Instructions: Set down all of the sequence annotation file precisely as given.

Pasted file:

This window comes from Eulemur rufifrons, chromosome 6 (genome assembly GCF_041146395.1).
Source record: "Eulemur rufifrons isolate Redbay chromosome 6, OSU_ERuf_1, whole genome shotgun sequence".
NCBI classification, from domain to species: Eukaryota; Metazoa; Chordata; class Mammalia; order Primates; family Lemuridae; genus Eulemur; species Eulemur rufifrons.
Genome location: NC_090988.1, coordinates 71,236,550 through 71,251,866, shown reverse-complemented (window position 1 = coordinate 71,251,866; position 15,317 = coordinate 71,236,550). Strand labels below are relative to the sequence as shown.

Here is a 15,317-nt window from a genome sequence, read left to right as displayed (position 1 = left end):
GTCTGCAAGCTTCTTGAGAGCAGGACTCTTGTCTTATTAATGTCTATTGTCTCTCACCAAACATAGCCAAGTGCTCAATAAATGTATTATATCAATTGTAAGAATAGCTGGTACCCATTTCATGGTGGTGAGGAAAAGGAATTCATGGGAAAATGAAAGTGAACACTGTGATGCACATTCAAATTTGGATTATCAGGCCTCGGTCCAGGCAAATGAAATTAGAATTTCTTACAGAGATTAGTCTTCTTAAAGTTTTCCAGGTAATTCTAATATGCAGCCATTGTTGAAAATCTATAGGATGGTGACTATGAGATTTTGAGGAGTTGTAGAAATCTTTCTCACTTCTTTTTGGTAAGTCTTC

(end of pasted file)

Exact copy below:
This window comes from Eulemur rufifrons, chromosome 6 (genome assembly GCF_041146395.1).
Source record: "Eulemur rufifrons isolate Redbay chromosome 6, OSU_ERuf_1, whole genome shotgun sequence".
NCBI classification, from domain to species: Eukaryota; Metazoa; Chordata; class Mammalia; order Primates; family Lemuridae; genus Eulemur; species Eulemur rufifrons.
Genome location: NC_090988.1, coordinates 71,236,550 through 71,251,866, shown reverse-complemented (window position 1 = coordinate 71,251,866; position 15,317 = coordinate 71,236,550). Strand labels below are relative to the sequence as shown.

Here is a 15,317-nt window from a genome sequence, read left to right as displayed (position 1 = left end):
GTCTGCAAGCTTCTTGAGAGCAGGACTCTTGTCTTATTAATGTCTATTGTCTCTCACCAAACATAGCCAAGTGCTCAATAAATGTATTATATCAATTGTAAGAATAGCTGGTACCCATTTCATGGTGGTGAGGAAAAGGAATTCATGGGAAAATGAAAGTGAACACTGTGATGCACATTCAAATTTGGATTATCAGGCCTCGGTCCAGGCAAATGAAATTAGAATTTCTTACAGAGATTAGTCTTCTTAAAGTTTTCCAGGTAATTCTAATATGCAGCCATTGTTGAAAATCTATAGGATGGTGACTATGAGATTTTGAGGAGTTGTAGAAATCTTTCTCACTTCTTTTTGGTAAGTCTTC